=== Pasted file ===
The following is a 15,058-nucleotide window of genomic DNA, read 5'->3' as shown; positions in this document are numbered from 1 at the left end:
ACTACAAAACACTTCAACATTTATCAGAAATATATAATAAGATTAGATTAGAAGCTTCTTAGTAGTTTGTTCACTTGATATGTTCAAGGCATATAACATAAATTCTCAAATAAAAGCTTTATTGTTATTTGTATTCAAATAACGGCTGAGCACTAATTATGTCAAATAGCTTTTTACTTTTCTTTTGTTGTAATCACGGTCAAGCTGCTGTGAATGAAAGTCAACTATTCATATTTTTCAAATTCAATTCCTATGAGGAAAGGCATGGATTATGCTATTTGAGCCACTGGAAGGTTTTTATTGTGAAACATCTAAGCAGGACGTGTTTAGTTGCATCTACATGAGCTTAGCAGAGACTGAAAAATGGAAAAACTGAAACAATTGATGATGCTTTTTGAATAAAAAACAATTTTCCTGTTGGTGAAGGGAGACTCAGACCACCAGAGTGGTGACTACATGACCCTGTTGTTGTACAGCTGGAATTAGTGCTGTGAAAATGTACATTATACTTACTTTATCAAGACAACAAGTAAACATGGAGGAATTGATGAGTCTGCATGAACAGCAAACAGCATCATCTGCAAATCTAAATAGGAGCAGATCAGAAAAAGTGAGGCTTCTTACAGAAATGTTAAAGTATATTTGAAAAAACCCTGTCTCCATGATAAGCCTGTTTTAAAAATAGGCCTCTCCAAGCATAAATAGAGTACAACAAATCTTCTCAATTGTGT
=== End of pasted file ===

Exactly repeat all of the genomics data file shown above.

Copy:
The following is a 15,058-nucleotide window of genomic DNA, read 5'->3' as shown; positions in this document are numbered from 1 at the left end:
ACTACAAAACACTTCAACATTTATCAGAAATATATAATAAGATTAGATTAGAAGCTTCTTAGTAGTTTGTTCACTTGATATGTTCAAGGCATATAACATAAATTCTCAAATAAAAGCTTTATTGTTATTTGTATTCAAATAACGGCTGAGCACTAATTATGTCAAATAGCTTTTTACTTTTCTTTTGTTGTAATCACGGTCAAGCTGCTGTGAATGAAAGTCAACTATTCATATTTTTCAAATTCAATTCCTATGAGGAAAGGCATGGATTATGCTATTTGAGCCACTGGAAGGTTTTTATTGTGAAACATCTAAGCAGGACGTGTTTAGTTGCATCTACATGAGCTTAGCAGAGACTGAAAAATGGAAAAACTGAAACAATTGATGATGCTTTTTGAATAAAAAACAATTTTCCTGTTGGTGAAGGGAGACTCAGACCACCAGAGTGGTGACTACATGACCCTGTTGTTGTACAGCTGGAATTAGTGCTGTGAAAATGTACATTATACTTACTTTATCAAGACAACAAGTAAACATGGAGGAATTGATGAGTCTGCATGAACAGCAAACAGCATCATCTGCAAATCTAAATAGGAGCAGATCAGAAAAAGTGAGGCTTCTTACAGAAATGTTAAAGTATATTTGAAAAAACCCTGTCTCCATGATAAGCCTGTTTTAAAAATAGGCCTCTCCAAGCATAAATAGAGTACAACAAATCTTCTCAATTGTGT